Exclusions: the following patients were excluded: (i) patients who did not have the time of antibiotic administration documented and (ii) those who did not have a blood pressure recorded after the initial blood pressure recording.
The primary end-point was all-cause in-hospital mortality.
Univariate analyses were carried out between survivors and non-survivors for the following treatment and patient variables: the time to antibiotics, the volume of intravenous fluid commenced in the ED, the final MAP and the REDS score. In those who received a minimum of 2000 ml of IVF who had a BP recorded after completion of the second litre of fluid, the MAP after the second litre was also studied.
The following analyses were carried out:
To determine if a treatment variable was an independent predictor of mortality, multivariate logistic regression (MVLR) and Cox proportional-hazard regression (CPHR) were carried out on the four treatment variables stated above, urea, creatinine and the REDS score. The latter three patient variables were used to control for the severity of illness. The populations studied were: (a) all patients, (b) those with RH, and (c) those who had a BP measured after 2000 ml of IVF, and (d) those with a REDS score of 5–12.
For treatment variables that were found to be independent predictors of mortality, a receiver operator characteristic (ROC) curve was constructed and the cut-off point identified. The optimum cut-off point was determined by the statistical software package. The OR for mortality was calculated for this cut-off point as was the actual risk reduction (ARR) or actual risk increase (ARI); the numbers-needed-to-treat (NNT) or harm (NNH) were calculated, respectively.
If patients with RH were found to benefit from time-critical administration of antibiotics, then it is important to identify them on arrival. RH is not diagnosed until a minimum 2000 ml of fluid are administered. Therefore, a patient may be identified as requiring time-critical antibiotics after the critical time has elapsed. Initial SBP, DBP, MAP, respiratory rate, heart rate and the shock index (HR/SBP) were subject to univariate analysis for the development of RH. Those variables that were found to be significant on univariate analysis for the development of RH had ROC curves constructed and cut-off points identified. Sensitivities and specificities for other more practical cut-off points were also studied. In order to limit the number of antibiotics delivered to those in whom it does not make a difference to outcome, cut-off points with greater specificity than sensitivity for mortality, were chosen. In addition, to limit the number of patients who are false negative to this initial criterion, we speculated on a safety net.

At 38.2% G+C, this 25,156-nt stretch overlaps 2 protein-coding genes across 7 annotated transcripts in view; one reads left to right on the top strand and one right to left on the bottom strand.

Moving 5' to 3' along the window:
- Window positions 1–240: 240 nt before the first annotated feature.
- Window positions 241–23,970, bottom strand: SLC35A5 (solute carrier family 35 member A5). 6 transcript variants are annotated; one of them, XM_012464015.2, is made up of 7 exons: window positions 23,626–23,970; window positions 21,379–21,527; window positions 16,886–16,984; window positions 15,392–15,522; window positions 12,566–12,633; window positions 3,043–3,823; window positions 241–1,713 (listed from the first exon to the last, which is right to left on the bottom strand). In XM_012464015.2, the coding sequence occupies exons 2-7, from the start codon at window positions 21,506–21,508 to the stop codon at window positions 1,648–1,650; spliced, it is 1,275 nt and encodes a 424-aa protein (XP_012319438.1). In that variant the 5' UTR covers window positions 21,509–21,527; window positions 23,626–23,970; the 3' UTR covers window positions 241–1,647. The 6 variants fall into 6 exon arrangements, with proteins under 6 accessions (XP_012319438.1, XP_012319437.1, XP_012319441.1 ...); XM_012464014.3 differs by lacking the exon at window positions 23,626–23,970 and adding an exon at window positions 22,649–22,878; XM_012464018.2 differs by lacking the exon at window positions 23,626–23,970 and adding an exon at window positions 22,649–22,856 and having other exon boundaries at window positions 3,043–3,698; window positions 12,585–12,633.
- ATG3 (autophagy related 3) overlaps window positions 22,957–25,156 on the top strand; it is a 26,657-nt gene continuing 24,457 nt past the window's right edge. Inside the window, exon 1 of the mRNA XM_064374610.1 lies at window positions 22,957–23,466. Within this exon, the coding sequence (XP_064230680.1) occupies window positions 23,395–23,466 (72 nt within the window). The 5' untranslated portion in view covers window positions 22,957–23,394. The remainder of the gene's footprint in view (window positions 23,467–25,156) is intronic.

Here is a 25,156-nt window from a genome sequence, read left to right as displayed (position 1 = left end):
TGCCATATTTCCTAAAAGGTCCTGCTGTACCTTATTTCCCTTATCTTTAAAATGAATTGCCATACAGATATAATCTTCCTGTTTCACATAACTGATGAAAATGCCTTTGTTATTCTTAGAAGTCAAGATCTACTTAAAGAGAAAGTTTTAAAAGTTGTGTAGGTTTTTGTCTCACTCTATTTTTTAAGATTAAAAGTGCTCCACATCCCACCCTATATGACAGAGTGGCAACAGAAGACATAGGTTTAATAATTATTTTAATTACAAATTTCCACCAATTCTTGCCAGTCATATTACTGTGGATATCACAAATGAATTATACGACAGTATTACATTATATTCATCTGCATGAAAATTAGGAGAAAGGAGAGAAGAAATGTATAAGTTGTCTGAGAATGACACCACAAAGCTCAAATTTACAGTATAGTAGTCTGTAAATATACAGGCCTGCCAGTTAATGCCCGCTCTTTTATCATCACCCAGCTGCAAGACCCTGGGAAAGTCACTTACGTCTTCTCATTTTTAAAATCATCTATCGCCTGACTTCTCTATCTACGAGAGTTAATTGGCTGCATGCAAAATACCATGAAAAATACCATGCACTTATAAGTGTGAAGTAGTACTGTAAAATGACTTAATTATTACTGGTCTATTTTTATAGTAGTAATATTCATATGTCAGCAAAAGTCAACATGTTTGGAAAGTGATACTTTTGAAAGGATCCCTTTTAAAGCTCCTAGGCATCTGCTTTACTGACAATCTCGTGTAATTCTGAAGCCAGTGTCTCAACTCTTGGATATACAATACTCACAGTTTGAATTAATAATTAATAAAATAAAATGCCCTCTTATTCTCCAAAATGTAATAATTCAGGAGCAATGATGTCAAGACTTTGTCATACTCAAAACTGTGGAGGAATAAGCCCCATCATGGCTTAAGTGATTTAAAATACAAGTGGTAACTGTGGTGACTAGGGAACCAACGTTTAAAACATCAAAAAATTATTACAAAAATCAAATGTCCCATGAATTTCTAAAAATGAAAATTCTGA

The final MAP, a treatment end-point, and the MAP after 2000 ml of IVF was studied further by constructing a ROC curve for mortality and identifying the cut-off point. The MR was calculated for these two treatment variables, divided in to 5 mmHg bands. The MR associated with the final MAP was also calculated for those with and without a history of hypertension.
MedCalc Statistical Software version 18.1 (MedCalc Software, Ostend, Belgium) was used for statistical analysis. Statistical significance was defined as p < 0.05. Univariate analysis was performed using the Mann–Whitney test where data were not normally distributed. The Chi-square test was used to determine the significance of differences in mortality between groups. The odds ratio (OR) was calculated to determine the scale of the difference in mortality between two groups. The area under the ROC (AUROC) curve was measured and was deemed significant if it and the 95% confidence interval (95% CI) were > 0.5. MVLR and the Cox proportional hazards regression models were constructed using the ‘Enter’ method. Variables were entered if p < 0.05 and removed if p > 0.1. For the MVLR model treatment variables that are known to be significantly associated with outcome were included even if the univariate analysis was not significant [21, 22]. Discrimination and calibration of the MVLR models were assessed by the AUROC curve and the Hosmer–Lemeshow test , respectively.